J.Z.: It is your fifth year at the Conference. What is your impression of this event ? Is the festival developing, making progress ? How does Bytom look compared with other dance events?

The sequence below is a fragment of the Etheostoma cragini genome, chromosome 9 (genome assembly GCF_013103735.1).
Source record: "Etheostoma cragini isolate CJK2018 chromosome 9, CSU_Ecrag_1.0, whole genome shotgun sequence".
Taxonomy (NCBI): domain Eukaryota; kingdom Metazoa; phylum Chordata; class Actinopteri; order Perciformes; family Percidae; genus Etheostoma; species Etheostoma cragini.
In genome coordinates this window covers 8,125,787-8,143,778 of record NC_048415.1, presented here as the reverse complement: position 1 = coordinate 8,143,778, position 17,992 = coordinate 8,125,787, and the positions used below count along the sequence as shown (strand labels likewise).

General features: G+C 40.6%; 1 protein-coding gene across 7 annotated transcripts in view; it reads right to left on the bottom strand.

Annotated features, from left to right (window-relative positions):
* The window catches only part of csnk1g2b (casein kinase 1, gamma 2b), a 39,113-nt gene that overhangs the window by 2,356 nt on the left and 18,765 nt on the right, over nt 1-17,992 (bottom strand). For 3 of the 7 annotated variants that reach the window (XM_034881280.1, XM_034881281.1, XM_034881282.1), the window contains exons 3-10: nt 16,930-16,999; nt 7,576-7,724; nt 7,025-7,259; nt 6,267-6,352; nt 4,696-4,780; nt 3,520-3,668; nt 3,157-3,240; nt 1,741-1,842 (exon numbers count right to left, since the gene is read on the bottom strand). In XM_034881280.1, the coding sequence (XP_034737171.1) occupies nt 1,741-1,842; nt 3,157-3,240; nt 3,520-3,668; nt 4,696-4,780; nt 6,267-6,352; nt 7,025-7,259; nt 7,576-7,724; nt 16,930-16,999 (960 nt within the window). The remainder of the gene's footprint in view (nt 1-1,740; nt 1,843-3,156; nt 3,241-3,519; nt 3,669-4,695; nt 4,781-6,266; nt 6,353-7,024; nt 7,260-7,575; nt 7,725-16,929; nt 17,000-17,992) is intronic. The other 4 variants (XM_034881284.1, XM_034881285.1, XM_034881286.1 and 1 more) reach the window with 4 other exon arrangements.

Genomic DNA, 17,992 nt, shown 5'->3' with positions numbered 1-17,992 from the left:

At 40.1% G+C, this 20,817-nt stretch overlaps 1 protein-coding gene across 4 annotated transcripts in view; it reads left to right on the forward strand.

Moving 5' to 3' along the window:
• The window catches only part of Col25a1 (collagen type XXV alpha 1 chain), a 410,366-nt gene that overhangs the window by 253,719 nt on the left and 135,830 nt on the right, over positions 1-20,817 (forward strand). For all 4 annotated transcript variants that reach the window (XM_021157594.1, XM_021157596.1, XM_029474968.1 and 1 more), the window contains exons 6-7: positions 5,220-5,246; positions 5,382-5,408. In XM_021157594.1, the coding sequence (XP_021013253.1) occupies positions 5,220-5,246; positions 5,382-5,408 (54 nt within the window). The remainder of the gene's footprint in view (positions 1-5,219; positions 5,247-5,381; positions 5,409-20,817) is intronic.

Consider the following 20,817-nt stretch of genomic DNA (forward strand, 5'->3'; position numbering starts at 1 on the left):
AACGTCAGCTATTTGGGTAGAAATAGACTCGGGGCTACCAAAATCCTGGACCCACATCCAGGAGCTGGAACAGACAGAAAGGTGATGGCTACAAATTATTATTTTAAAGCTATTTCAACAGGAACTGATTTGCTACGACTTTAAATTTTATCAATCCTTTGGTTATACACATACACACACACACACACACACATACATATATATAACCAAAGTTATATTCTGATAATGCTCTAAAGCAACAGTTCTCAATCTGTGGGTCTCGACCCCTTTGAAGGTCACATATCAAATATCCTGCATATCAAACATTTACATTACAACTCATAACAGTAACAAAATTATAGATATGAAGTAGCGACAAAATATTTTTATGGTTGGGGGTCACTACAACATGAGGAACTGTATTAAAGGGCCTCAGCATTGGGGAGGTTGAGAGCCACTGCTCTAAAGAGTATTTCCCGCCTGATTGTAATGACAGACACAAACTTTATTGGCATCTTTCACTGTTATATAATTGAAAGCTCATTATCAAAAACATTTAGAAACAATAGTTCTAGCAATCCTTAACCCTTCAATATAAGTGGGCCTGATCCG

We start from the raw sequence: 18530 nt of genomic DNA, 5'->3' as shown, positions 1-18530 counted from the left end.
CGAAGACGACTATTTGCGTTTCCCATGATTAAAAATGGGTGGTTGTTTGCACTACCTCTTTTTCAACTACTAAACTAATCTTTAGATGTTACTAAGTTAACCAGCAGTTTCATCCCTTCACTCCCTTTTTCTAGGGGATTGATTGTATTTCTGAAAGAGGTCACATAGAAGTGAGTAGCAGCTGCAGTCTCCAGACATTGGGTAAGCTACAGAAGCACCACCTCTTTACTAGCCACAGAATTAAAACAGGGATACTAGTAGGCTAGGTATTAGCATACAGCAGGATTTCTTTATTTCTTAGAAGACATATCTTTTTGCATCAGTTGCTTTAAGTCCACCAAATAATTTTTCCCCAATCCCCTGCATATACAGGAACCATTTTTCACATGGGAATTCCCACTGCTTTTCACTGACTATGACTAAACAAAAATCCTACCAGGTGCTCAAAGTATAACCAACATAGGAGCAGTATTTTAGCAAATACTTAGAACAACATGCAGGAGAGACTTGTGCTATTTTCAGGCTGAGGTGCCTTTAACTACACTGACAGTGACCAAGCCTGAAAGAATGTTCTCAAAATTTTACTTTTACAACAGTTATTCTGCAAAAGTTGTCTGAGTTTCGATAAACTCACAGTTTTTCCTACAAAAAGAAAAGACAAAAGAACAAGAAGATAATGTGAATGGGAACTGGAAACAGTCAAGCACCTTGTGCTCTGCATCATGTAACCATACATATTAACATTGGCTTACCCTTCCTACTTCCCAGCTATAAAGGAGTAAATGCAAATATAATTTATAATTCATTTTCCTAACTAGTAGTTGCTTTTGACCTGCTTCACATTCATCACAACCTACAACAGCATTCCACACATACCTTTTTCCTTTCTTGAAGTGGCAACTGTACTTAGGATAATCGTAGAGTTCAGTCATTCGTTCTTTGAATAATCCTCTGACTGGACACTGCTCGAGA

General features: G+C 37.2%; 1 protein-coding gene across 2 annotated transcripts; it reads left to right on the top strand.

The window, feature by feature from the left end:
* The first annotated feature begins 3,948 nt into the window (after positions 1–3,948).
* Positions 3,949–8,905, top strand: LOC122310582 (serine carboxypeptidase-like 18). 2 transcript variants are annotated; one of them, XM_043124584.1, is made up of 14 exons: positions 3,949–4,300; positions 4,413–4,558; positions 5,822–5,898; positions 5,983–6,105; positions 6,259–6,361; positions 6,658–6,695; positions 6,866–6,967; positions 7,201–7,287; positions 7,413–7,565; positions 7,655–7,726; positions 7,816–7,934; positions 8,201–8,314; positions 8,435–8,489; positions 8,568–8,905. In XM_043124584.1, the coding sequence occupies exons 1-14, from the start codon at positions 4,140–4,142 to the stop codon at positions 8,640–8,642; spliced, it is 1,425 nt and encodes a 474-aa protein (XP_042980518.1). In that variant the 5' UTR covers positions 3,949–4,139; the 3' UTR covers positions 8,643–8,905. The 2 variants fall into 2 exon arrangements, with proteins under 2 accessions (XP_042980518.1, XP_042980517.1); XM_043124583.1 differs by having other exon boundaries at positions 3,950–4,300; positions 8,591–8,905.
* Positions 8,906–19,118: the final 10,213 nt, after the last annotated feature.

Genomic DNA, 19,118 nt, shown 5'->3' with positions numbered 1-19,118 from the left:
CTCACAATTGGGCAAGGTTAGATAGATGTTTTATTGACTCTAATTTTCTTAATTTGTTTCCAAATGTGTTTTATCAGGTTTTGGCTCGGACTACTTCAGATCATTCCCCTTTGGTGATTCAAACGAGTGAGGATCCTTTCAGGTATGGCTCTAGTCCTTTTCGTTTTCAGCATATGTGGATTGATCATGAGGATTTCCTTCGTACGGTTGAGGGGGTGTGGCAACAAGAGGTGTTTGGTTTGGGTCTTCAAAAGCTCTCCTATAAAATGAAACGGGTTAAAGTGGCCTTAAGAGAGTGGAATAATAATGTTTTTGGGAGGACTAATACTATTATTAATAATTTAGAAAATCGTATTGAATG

S.S.: Bytom festival is extraordinary. The other massive festival in Europe is ImPulsTanz in Vienna, where there are many performances, workshops and other events, but I'm not aware that they have dance history and dance writing seminars or outreach work. Thus, in terms of its size and range of activity, Bytom surprises everyone coming for the first time, and many elements are at a high standard. For instance the dance workshops - they've accumulated over the years an excellent team. With the seminars, we see that dance theory is developing here and there are more and more contributions from young Polish dance academics, which is excellent. However, most of my colleagues on the teaching faculty would say that the problem area is often the quality of the performances scheduled here; at other festivals I tend to see far fewer really weak productions. The exciting, new development in Bytom is the university course and everyone is very impressed. It is a major chapter in the development of contemporary dance in Poland and the first steps seem very positive. Certainly everyone here wishes Jacek and his colleagues every success with this new venture.